However, the helicopter had been presented in previous films via the magic of Hollywood. A 1/12 scale radio-controlled flying model of the Hind appeared in the 1982 film Firefox, but close-ups of the pilots were filmed in a modified cockpit that was later used in the film Blue Thunder, which was released a year later.
Actual full-scale mock-ups of the Hind appeared in 1984’s Red Dawn, and then in 1985’s Rambo: First Blood Part II, as well as in Rambo III three years later. For Red Dawn, the filmmakers had a pair of French Aérospatiale Pumas dressed up to replicate the Soviet military’s dedicated attack helicopter.
It is actually quite commendable that the production went to such lengths, as for years Hollywood typically employed current Western military hardware with foreign markings and called it a day. The results were impressive, and the same mocked-up helicopters produced for Red Dawn went on to see use in the subsequent Rambo films. Other films also used mocked-up versions, but none came as close to the real deal.
Actual Hind helicopters have since appeared in the Russian 2005 film The 9th Company, which depicted the Battle for Hill 3234 where Soviet Army paratroopers had to defend their post against Mujahideen fighters; as well as the 2006 film Blood Diamond; A Good Day to Die Hard (2013); while an Mi-24 was even seen in last year’s box office hit Top Gun: Maverick.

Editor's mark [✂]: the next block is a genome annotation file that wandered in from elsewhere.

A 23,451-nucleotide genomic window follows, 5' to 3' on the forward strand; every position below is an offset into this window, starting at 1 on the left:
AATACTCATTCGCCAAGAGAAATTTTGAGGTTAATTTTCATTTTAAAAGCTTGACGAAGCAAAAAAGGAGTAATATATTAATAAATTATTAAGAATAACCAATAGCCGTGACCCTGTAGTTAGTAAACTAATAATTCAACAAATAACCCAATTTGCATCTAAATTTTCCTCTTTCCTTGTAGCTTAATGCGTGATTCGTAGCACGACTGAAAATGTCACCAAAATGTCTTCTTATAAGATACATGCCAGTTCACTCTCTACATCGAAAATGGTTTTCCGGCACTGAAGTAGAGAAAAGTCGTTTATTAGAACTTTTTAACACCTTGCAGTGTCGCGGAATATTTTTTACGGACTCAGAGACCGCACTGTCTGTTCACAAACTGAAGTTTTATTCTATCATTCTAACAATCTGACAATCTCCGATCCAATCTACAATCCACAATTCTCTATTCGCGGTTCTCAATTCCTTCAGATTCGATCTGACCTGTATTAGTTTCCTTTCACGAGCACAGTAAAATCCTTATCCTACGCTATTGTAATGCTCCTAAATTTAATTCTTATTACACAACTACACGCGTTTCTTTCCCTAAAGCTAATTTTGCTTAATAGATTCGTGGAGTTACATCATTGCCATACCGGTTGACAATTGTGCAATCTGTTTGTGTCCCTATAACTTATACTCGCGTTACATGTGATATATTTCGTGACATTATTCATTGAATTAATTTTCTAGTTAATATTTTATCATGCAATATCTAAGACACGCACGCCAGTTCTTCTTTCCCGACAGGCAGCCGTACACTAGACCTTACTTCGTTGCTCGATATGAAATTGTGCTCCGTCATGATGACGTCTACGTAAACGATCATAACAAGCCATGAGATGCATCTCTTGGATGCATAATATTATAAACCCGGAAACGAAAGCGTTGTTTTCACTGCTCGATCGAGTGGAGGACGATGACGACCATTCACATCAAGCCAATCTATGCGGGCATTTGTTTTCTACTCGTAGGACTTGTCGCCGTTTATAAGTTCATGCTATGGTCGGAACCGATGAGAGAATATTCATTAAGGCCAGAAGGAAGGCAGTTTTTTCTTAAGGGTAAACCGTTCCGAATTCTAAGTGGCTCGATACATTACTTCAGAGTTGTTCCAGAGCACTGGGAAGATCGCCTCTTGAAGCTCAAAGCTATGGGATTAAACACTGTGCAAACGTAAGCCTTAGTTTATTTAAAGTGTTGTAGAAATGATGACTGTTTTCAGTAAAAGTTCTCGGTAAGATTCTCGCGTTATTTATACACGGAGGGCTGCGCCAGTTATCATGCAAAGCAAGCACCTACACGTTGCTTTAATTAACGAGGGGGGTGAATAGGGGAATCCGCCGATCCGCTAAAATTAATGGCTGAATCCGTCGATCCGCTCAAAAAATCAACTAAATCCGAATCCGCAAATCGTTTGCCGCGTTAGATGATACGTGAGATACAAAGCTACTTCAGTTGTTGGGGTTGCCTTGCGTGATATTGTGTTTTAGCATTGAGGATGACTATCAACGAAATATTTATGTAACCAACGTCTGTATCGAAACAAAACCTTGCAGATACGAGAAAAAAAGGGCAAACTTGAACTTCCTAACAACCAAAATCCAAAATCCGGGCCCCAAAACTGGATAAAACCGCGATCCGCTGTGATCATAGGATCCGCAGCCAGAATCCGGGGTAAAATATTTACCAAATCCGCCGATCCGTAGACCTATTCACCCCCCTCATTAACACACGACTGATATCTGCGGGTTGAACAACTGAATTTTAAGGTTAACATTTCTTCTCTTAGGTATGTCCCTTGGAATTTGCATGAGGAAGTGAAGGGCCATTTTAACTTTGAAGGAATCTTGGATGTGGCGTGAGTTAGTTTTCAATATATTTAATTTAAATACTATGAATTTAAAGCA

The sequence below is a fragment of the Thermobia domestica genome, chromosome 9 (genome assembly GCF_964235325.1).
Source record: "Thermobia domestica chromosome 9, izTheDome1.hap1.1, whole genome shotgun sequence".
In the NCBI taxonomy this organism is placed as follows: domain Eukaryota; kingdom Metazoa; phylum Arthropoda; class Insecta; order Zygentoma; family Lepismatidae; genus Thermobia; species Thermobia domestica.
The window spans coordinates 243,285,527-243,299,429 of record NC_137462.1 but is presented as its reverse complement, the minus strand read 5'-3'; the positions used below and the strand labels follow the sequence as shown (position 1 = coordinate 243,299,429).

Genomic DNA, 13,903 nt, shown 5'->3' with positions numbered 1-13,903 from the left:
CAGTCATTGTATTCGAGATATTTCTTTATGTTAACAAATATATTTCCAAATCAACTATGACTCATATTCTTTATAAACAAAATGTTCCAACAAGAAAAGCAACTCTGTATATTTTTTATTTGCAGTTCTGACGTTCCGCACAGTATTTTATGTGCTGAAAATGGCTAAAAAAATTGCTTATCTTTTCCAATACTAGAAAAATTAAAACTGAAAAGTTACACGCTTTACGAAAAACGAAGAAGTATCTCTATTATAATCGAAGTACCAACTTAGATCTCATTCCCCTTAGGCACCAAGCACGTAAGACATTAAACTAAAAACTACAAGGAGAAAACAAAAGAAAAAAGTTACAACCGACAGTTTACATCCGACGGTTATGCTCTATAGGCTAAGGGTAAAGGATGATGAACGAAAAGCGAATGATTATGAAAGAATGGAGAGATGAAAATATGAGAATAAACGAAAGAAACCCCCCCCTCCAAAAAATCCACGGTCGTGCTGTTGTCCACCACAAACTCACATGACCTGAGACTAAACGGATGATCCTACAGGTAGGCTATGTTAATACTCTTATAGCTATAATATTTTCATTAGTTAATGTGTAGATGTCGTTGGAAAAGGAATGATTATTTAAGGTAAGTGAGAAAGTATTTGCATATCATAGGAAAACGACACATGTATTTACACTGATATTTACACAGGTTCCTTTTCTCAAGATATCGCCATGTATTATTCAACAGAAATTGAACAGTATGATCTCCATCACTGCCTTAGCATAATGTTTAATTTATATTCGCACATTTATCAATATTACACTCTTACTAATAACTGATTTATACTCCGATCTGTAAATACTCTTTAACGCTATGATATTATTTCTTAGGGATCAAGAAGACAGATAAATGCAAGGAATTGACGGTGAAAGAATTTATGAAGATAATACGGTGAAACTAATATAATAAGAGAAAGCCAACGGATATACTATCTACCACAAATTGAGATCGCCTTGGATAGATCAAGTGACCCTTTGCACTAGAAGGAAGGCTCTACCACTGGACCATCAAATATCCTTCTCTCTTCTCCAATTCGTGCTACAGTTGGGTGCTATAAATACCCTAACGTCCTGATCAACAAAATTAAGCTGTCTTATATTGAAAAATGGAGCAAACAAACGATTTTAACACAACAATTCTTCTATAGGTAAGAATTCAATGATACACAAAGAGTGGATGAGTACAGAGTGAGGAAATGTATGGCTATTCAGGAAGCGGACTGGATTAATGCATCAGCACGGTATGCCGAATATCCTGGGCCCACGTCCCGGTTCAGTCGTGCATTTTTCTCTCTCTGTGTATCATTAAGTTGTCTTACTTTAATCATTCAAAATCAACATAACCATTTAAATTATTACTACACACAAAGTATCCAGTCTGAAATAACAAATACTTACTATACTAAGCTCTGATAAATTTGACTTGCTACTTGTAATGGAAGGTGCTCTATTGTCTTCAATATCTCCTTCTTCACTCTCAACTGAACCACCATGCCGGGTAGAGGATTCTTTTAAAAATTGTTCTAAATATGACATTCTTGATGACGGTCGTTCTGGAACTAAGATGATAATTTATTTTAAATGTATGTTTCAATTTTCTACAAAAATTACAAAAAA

Perhaps it is time Hollywood finally makes a movie about Operation Mount Hope III — and we can only hope!
Aircraft on Display
Though the Central Intelligence Agency (CIA) and Soldier of Fortune magazine likely would have paid $1 million (or more) to acquire a Mil M-24 back in the 1980s for a close-up inspection, today it is far easier to see one up close — as more than three dozen are on display at museums around the world.
Interestingly, however, only one is currently reported to be in a Russian military museum — notably, in the Central Air Force Museum outside of Moscow. Several variants of the Mi-24 are now in the collection of the Ukraine State Aviation Museum, Kyiv, while another is in the nearby National Museum of the History of Ukraine in the Second World War (formerly the Museum of the Great Patriotic War).
Four Mi-24s are in now museums in the United States including the one recovered in Operation Mount Hope III, which is in the collection of the Southern Museum of Flight in Birmingham, Alabama; while the others are respectively in the Pima Air and Space Museum, Tucson, Arizona; the Cold War Air Museum, Lancaster, Texas; and the Russell Military Museum, Zion, Illinois.
None are reportedly in any museums in Afghanistan, but wrecks from the Soviet-Afghan War can still be found in remote parts of the country. A few more wrecks are now likely in the Libyan desert — but everyone stopped caring three decades ago!